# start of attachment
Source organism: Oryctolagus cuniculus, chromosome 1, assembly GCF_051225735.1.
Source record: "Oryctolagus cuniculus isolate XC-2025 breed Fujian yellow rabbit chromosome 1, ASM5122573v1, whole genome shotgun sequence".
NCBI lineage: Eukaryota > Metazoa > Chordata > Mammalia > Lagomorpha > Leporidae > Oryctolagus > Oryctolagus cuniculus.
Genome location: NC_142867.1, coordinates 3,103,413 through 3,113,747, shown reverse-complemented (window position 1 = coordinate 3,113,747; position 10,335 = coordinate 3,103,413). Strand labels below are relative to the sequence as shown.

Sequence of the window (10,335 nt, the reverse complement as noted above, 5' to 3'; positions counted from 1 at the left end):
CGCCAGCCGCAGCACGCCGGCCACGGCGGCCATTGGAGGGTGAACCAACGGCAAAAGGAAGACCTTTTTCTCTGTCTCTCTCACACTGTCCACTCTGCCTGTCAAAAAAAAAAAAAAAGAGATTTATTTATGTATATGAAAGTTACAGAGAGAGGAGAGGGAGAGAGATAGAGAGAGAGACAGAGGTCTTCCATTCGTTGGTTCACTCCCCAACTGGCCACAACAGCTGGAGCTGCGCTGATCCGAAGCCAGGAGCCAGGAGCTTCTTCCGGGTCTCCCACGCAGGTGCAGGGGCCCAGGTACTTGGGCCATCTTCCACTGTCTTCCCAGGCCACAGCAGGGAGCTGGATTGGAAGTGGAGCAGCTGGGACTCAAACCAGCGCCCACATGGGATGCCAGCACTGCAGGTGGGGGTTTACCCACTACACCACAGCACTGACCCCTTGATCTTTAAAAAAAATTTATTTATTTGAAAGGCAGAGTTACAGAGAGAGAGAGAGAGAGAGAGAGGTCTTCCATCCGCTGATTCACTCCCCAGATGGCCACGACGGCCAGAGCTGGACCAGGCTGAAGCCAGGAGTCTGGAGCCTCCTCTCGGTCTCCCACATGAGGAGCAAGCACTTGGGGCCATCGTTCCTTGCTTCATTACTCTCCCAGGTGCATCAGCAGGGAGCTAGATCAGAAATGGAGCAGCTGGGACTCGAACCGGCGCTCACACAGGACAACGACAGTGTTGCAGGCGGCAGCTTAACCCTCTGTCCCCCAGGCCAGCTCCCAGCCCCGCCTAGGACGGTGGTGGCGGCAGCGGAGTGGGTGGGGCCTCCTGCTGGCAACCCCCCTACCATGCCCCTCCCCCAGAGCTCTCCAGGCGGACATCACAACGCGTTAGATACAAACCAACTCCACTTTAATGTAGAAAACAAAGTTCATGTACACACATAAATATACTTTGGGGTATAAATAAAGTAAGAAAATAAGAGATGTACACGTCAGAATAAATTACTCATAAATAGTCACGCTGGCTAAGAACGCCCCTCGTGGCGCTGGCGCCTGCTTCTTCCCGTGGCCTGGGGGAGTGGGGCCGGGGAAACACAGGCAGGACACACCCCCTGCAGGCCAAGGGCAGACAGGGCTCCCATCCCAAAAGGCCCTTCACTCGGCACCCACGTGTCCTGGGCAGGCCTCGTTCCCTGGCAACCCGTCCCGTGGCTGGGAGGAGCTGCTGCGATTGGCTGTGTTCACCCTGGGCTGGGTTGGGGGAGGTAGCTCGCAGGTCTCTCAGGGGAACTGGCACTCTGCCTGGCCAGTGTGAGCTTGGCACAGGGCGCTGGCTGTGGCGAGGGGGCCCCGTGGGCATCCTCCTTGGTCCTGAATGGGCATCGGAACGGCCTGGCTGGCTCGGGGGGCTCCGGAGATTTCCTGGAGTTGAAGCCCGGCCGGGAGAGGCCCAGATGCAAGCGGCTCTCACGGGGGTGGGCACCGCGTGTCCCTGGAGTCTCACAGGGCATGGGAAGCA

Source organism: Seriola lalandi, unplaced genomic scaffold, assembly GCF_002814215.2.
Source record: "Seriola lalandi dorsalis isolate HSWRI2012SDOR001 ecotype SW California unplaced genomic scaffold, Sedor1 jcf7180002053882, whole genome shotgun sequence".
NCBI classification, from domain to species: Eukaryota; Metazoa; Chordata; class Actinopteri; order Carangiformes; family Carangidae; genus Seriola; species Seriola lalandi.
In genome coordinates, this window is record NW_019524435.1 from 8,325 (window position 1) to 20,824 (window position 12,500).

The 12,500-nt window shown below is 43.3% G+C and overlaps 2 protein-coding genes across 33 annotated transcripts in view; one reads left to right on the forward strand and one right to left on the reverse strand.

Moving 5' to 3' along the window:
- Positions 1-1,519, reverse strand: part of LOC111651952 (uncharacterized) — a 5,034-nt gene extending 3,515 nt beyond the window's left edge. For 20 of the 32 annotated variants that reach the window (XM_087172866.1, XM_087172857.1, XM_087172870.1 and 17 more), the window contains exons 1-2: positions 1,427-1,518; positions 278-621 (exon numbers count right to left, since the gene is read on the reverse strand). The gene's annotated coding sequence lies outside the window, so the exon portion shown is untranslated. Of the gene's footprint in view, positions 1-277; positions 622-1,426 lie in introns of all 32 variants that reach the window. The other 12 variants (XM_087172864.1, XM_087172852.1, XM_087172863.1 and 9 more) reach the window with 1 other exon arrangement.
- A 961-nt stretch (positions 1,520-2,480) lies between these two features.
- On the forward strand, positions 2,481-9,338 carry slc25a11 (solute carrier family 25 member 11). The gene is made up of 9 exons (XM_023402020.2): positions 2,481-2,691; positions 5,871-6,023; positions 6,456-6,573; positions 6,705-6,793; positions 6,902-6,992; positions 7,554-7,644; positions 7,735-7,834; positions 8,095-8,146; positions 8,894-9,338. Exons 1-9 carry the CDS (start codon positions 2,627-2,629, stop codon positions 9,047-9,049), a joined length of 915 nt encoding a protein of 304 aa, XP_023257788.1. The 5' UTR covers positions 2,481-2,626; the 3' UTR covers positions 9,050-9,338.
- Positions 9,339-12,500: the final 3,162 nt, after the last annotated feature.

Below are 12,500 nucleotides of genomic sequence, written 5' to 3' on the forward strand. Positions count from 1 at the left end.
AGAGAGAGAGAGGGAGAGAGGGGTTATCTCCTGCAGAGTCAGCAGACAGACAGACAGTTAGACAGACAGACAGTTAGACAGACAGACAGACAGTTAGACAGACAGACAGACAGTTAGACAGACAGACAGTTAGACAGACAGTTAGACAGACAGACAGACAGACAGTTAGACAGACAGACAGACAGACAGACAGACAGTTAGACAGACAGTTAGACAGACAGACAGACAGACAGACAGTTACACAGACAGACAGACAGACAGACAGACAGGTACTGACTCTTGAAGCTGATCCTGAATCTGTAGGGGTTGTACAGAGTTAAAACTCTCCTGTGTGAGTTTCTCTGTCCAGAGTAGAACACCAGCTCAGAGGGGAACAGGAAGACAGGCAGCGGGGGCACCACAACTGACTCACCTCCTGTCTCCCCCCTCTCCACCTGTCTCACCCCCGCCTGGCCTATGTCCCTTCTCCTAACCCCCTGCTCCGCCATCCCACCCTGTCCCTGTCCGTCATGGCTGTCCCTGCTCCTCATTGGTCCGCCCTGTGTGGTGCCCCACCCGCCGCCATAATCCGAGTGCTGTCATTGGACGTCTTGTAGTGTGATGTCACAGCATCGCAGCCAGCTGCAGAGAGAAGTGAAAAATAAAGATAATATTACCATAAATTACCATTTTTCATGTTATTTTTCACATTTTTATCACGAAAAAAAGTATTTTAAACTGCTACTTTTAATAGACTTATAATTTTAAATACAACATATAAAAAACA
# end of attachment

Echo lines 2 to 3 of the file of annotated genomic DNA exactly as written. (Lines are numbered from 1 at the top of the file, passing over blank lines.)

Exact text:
Source record: "Oryctolagus cuniculus isolate XC-2025 breed Fujian yellow rabbit chromosome 1, ASM5122573v1, whole genome shotgun sequence".
NCBI lineage: Eukaryota > Metazoa > Chordata > Mammalia > Lagomorpha > Leporidae > Oryctolagus > Oryctolagus cuniculus.